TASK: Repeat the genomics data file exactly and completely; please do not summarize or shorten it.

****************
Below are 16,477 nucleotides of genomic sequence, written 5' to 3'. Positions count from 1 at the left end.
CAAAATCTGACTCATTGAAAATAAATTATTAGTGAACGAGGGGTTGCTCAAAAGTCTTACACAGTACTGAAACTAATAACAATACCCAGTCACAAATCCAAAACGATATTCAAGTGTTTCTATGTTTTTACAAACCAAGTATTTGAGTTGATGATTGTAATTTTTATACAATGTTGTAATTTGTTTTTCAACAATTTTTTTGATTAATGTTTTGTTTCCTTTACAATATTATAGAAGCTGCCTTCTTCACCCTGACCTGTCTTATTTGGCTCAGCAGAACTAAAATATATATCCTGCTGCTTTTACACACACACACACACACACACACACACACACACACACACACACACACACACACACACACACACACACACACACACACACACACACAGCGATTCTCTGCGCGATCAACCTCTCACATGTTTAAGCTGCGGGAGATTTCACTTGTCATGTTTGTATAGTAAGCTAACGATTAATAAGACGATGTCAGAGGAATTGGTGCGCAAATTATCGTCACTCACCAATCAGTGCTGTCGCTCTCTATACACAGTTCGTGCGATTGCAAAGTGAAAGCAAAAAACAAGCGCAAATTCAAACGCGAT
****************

Below are 16,477 nucleotides of genomic sequence, written 5' to 3'. Positions count from 1 at the left end.
CAAAATCTGACTCATTGAAAATAAATTATTAGTGAACGAGGGGTTGCTCAAAAGTCTTACACAGTACTGAAACTAATAACAATACCCAGTCACAAATCCAAAACGATATTCAAGTGTTTCTATGTTTTTACAAACCAAGTATTTGAGTTGATGATTGTAATTTTTATACAATGTTGTAATTTGTTTTTCAACAATTTTTTTGATTAATGTTTTGTTTCCTTTACAATATTATAGAAGCTGCCTTCTTCACCCTGACCTGTCTTATTTGGCTCAGCAGAACTAAAATATATATCCTGCTGCTTTTACACACACACACACACACACACACACACACACACACACACACACACACACACACACACACACACACACACACACACACACACACACAGCGATTCTCTGCGCGATCAACCTCTCACATGTTTAAGCTGCGGGAGATTTCACTTGTCATGTTTGTATAGTAAGCTAACGATTAATAAGACGATGTCAGAGGAATTGGTGCGCAAATTATCGTCACTCACCAATCAGTGCTGTCGCTCTCTATACACAGTTCGTGCGATTGCAAAGTGAAAGCAAAAAACAAGCGCAAATTCAAACGCGAT